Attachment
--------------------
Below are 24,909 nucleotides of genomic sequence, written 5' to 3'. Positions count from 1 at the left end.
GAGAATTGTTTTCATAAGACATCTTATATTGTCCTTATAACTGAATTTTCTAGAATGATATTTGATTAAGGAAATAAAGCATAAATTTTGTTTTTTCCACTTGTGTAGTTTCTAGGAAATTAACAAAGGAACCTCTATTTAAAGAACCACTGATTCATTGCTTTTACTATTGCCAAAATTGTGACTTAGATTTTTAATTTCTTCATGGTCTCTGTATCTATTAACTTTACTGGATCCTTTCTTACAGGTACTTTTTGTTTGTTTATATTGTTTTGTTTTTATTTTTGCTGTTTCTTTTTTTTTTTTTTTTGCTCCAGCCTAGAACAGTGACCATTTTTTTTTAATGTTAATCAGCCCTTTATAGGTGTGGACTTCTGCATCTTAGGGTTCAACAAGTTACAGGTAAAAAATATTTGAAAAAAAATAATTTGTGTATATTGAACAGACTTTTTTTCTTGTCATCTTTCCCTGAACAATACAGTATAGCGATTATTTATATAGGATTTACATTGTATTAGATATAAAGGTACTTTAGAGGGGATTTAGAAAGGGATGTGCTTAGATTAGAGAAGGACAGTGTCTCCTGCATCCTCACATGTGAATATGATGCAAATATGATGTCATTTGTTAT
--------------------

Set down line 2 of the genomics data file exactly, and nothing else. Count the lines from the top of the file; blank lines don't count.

GAGAATTGTTTTCATAAGACATCTTATATTGTCCTTATAACTGAATTTTCTAGAATGATATTTGATTAAGGAAATAAAGCATAAATTTTGTTTTTTCCACTTGTGTAGTTTCTAGGAAATTAACAAAGGAACCTCTATTTAAAGAACCACTGATTCATTGCTTTTACTATTGCCAAAATTGTGACTTAGATTTTTAATTTCTTCATGGTCTCTGTATCTATTAACTTTACTGGATCCTTTCTTACAGGTACTTTTTGTTTGTTTATATTGTTTTGTTTTTATTTTTGCTGTTTCTTTTTTTTTTTTTTTTGCTCCAGCCTAGAACAGTGACCATTTTTTTTTAATGTTAATCAGCCCTTTATAGGTGTGGACTTCTGCATCTTAGGGTTCAACAAGTTACAGGTAAAAAATATTTGAAAAAAAATAATTTGTGTATATTGAACAGACTTTTTTTCTTGTCATCTTTCCCTGAACAATACAGTATAGCGATTATTTATATAGGATTTACATTGTATTAGATATAAAGGTACTTTAGAGGGGATTTAGAAAGGGATGTGCTTAGATTAGAGAAGGACAGTGTCTCCTGCATCCTCACATGTGAATATGATGCAAATATGATGTCATTTGTTAT